The controversial adoption by the Italian judiciary of a unified sole-judge court of first instance, which further restricts the application of the principle of collegiality and removes the distinction between the Magistrate Court and the High Court, has also resulted in the transfer of civil proceedings which were already pending in 1992, at the time the new civil procedure entered into force, to special "clearing divisions", composed of professional magistrates as well as honorary, ad hoc appointed, lay judges. The dubious skills and competence of the latter, who will frequently decide alone on disputes of noteworthy complexity, naturally constitutes a source of concern for the soundness and authority of future decisions; but in some cases the inexperience of such judges may of course also be an opportunity for one party to an action, due to the increased probability of unexpected outcomes, for example judgments in contrast to accepted case law, or to evidence which would normally appear insurmountable. In other words, the situation encourages those who formerly would have been confident of a favourable outcome to reconsider the risks of proceedings, and gives another chance to those who would normally have been convinced otherwise.
While cases in their preliminary phases will be merely taken up by the new judge, all cases already referred to the Court for final argument and decision will be returned to the Investigating Judge for a hearing set for the purpose of giving him a final, mandatory, opportunity to insist with the parties for a settlement of the dispute. To that hearing, to be held in chambers, the parties must appear in person or through representation by someone knowledgeable of the facts and provided with a special power of attorney, distinct from their counsel of record.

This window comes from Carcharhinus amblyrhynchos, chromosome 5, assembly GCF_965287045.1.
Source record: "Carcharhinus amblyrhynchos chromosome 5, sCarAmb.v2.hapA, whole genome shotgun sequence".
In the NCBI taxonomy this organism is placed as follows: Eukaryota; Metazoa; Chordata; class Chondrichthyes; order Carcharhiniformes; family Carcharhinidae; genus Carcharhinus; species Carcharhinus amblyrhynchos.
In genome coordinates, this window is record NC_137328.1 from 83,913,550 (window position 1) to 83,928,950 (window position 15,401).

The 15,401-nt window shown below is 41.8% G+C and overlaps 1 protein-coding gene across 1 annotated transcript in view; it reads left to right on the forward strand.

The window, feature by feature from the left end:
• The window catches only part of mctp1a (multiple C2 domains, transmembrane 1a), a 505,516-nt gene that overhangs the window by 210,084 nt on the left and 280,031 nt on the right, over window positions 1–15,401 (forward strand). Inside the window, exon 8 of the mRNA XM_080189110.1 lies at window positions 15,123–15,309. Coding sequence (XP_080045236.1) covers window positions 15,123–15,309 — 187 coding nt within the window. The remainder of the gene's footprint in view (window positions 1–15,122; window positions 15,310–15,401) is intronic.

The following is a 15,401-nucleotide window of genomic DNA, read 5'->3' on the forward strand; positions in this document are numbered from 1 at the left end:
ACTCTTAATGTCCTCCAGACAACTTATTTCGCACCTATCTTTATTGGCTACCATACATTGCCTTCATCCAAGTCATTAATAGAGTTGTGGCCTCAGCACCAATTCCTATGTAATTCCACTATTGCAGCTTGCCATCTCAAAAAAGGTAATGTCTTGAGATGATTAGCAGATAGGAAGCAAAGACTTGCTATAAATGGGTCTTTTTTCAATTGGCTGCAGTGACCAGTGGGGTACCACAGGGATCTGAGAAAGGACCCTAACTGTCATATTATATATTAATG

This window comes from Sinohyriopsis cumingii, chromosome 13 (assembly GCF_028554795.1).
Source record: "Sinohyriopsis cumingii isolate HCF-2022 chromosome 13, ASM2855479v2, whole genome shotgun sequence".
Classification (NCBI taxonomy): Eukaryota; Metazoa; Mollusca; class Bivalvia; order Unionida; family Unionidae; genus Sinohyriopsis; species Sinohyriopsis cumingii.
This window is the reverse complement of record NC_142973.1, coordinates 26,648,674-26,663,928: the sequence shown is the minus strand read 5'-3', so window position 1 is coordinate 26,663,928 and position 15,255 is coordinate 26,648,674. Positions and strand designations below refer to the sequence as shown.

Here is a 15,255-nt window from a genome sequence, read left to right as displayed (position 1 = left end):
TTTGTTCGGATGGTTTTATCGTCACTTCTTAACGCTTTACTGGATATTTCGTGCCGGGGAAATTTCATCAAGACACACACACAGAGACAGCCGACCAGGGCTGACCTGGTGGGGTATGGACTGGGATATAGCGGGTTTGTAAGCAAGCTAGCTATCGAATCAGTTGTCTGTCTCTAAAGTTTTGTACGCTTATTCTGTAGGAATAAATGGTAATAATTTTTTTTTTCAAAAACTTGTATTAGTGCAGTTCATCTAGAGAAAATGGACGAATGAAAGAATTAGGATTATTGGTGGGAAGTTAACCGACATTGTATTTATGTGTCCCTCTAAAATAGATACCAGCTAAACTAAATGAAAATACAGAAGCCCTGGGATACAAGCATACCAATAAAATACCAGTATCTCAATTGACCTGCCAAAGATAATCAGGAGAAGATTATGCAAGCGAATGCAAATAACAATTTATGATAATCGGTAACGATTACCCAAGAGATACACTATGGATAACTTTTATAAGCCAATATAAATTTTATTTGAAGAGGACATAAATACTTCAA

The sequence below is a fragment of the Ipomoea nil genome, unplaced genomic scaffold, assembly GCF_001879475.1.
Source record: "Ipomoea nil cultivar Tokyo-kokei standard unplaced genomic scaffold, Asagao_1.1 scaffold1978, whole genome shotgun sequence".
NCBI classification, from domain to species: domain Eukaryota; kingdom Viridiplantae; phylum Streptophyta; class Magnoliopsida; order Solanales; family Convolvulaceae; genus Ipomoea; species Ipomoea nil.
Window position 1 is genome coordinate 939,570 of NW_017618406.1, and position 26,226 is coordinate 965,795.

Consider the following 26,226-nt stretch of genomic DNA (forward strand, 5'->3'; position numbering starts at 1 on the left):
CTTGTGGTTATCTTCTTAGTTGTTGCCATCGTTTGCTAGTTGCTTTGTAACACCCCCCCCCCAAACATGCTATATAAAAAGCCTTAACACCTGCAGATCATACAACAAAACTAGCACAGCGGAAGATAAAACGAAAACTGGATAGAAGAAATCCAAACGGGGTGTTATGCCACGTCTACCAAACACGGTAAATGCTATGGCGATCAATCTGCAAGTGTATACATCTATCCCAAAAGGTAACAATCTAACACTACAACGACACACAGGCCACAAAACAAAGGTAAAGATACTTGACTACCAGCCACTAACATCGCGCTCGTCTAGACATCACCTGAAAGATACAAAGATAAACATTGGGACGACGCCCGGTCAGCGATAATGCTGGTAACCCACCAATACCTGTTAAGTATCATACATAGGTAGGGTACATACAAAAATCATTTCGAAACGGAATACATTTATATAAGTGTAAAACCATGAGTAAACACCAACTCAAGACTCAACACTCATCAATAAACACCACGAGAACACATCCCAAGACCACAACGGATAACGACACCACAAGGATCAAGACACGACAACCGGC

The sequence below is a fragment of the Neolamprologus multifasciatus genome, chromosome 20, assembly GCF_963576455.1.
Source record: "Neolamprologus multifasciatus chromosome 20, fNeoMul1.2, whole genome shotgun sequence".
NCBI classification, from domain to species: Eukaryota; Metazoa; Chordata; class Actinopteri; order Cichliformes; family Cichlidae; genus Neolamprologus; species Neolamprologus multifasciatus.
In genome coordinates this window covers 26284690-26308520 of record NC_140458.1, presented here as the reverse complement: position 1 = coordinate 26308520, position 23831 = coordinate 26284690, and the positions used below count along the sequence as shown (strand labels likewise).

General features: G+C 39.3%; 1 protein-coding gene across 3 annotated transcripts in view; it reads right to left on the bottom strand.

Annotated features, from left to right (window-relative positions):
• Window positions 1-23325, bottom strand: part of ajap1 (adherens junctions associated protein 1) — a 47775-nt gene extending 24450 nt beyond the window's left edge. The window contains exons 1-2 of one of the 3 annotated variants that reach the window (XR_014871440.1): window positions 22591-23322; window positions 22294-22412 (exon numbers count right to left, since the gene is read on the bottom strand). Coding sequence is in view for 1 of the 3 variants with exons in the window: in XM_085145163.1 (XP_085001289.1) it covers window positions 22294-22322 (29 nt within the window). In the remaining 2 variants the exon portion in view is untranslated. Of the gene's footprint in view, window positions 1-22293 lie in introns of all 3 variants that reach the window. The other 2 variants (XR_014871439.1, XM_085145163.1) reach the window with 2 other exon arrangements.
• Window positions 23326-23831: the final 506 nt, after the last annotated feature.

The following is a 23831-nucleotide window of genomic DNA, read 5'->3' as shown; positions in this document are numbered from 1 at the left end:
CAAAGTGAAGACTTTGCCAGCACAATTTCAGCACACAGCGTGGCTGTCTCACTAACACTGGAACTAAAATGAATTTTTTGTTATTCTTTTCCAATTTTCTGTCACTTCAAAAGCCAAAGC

Despite the complete failure of the analogous provision currently present in Art. 183 of the Code of Civil Procedure, the legislator appears to persist in the notion that the number and the length of civil proceedings is a result of an insufficient amount of direct contact between the parties and the judge. Although one can reasonably predict that the use of the hearing in question will be deserted en masse by the parties to commercial disputes Ä as is the case for Art. 183 hearings where the parties are companies or public agencies Ä the judge could theoretically "draw conclusions" from the failure of a party to appear at those hearings.
For further information contact Studio Legale Sutti.
The content of this article is intended to provide a general guide to the subject matter. Specialist advice should be sought about your specific circumstances.